The essay was read at Moore's funeral, and sometime later the local paper reprinted it because it was that good. It was around this time that people who had read that exact piece two years earlier in a magazine sent friendly notes to the paper that the real author was a guy named Joshua Harris. Moore, who had been built up so much by his community as a brilliant student and writer, exceptional athlete, and wonderful person, was also a bit of a plagiarist. He stole the essay and presented it to the Fellowship as his own. God knows what happened to them if that's all they had when the Balrog attacked, but it probably ended with something prolapsed.

Going Cheap To Be Eco-Friendly

Turns out Baby Boomers, who sexed most of our readers into the world, love the environment almost as much as they love having sex with one another (which, incidentally, is like so much you don't even know). What you may not have noticed is that, like the free love movement, the elder generation's rush to save the environment has gotten a lot more horrifying as they've gotten older.

The truly cheap / eco-friendly amongst them can forego old standbys like embalming and wood boxes, and instead get popped right into a cardboard box, dropped in the ground, and marked by a freshly planted tree that will grow strong as it saps nutrients out of your decaying, pulpy, cardboardy grossness.

When Claire Wallerstein decided to have her father buried in an eco-friendly manner, she probably wanted all that stuff to occur. The fact that eco plots are hard to come by and thus her father got put to rest a couple of steps away from a pet cemetery was probably not in the brochure, however. She also didn't plan on her dad being stored in a freezer for a few days and then being unavailable for the planned viewing, since humans, much like a Fudgsicle, need to be put away if you want to enjoy them later.

It also turns out that if you want to use a tree as a grave marker, you need to let the earth settle for a while after the burial. So you have to come back a few months later and then plant it. This in turn means that if no one took the time to jam a stick in the ground to mark the grave in the meantime, you're going to spend your afternoon counting paces from the nearest parrot grave, trying to remember where you buried that box your dad was in.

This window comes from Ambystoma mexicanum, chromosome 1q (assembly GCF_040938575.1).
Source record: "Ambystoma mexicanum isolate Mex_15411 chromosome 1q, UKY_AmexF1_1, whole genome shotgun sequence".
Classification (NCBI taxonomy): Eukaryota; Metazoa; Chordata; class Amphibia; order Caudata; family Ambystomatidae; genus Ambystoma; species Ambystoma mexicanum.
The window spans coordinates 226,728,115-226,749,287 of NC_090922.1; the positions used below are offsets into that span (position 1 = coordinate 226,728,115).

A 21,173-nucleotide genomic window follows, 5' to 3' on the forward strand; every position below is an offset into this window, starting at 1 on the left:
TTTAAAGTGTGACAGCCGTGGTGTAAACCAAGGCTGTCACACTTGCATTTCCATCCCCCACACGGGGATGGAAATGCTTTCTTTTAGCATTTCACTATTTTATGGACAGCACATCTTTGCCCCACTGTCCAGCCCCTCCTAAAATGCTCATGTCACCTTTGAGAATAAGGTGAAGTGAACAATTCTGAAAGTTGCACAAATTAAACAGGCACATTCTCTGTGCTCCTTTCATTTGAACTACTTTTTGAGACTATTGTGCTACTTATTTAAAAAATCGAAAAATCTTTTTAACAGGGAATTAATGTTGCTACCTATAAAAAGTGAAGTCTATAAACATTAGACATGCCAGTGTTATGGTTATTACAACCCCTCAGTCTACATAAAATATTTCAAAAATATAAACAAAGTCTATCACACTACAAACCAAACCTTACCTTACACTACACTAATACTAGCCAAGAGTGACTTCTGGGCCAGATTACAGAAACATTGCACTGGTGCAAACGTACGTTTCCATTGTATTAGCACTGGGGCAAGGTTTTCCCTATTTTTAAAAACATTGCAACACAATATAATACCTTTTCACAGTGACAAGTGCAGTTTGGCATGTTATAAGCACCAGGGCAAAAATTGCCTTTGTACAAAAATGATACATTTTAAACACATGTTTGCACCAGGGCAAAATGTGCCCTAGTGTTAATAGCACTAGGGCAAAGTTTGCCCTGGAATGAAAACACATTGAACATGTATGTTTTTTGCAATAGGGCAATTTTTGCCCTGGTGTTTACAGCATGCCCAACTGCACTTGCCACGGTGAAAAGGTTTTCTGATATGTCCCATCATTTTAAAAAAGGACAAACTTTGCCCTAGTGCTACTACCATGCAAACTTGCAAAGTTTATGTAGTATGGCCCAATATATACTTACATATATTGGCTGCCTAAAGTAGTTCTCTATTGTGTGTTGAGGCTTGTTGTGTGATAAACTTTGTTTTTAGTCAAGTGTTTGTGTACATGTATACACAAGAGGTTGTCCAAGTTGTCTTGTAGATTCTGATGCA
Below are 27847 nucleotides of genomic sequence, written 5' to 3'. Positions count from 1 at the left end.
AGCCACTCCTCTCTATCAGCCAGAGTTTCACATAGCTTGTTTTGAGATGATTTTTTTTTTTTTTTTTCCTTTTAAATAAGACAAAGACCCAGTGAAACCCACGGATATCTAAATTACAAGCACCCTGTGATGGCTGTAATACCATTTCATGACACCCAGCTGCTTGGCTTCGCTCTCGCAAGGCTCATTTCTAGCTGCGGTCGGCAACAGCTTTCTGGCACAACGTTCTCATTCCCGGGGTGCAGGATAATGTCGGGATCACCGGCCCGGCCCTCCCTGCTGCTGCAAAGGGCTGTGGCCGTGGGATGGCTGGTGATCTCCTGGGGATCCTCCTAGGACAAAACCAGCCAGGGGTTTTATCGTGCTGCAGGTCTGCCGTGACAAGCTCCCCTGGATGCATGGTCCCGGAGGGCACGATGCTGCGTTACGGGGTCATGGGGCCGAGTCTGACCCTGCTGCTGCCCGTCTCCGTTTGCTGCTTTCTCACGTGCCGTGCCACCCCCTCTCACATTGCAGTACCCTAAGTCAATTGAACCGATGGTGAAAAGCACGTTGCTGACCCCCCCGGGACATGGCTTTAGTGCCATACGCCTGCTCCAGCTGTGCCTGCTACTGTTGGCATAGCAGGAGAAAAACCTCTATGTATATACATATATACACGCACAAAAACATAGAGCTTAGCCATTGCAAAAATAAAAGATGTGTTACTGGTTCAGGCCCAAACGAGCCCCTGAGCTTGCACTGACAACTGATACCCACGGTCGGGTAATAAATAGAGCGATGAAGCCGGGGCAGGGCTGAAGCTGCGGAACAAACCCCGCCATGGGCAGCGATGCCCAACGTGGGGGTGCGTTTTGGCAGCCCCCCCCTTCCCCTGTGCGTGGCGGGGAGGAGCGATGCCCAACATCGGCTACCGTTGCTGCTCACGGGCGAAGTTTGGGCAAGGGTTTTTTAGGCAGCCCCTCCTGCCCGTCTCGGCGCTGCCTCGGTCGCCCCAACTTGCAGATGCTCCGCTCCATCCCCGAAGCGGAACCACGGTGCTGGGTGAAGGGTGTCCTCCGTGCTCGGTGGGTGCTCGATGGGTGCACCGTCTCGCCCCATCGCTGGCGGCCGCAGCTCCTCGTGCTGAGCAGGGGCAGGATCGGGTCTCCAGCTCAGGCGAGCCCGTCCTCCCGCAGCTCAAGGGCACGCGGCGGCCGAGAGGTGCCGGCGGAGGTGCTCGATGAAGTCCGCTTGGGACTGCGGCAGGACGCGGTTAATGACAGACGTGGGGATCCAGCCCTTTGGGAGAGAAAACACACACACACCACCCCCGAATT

Cremating The Wrong Body

While a missing body at a funeral is a pain in the ass, they generally tend to turn up, since they're usually right where you left them. Except when someone lights them on fire.

Like misplacing your keys and then finding out someone else in the house reduced them to ash, occasionally funeral home workers will mix up bodies and put one in a casket while they cremate another. It's like a hilariously morbid episode of Three's Company that haunts the nightmares of all involved. So like most episodes with the Ropers.

So how do you mix up bodies? How did Aurelie Germaine Tuccillo end up cremated when her family had been expecting to bury her, and someone else end up in her casket? Pop culture assures us that funeral homes, such as those in Six Feet Under and Phantasm, are nothing if not zany and full of homicidal dwarves. The funeral home in question only issued a statement of regret and condolences regarding the "incident," so we're forced to assume the workers got loaded the night before and played "Spin the Cadaver" and lost track of who was who in the fray.

Beating Up The Corpse

There's some saying or other about beating dead horses, but I've been advised to avoid pissing PETA off. So instead let's focus on what happens when a random drifter happens upon a funeral and decides to duke it out with the dearly departed, in what would be a hilarious scene in a Will Ferrell movie, yet in real life was probably just horrifying. Really, there's no reason to laugh.

Back in 2007, Timothy Cleary, out for a stroll, made his way to the Harvest Baptist Church, where a funeral was taking place. I like to think he saw the open casket and thought something along the lines of "Holy shit, I'm insane!" then burst into a wind sprint and leapt on the corpse, raining down blows. Mourners, not fans of Ferrell-style comedy, then attacked Cleary and pulled him off the dead man before calling 911.

Turns out Cleary didn't know the deceased, and police weren't readily able to come up with a reason for the attack. The responding officers were likely too busy trying to decide whether Cleary was batshit insane or simply crazier than a shithouse rat.

Check out more from Fortey in The 8 Most Insulting Attempts to Raise Money for a Cause and 12 'Sexy' Ads That Will Give You Nightmares.

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Kathy Benjamin's Funerals to Die For: The Craziest, Creepiest, and Most Bizarre Funeral Traditions and Practices Ever unearths very true stories that put the, er, "fun" back into funerals!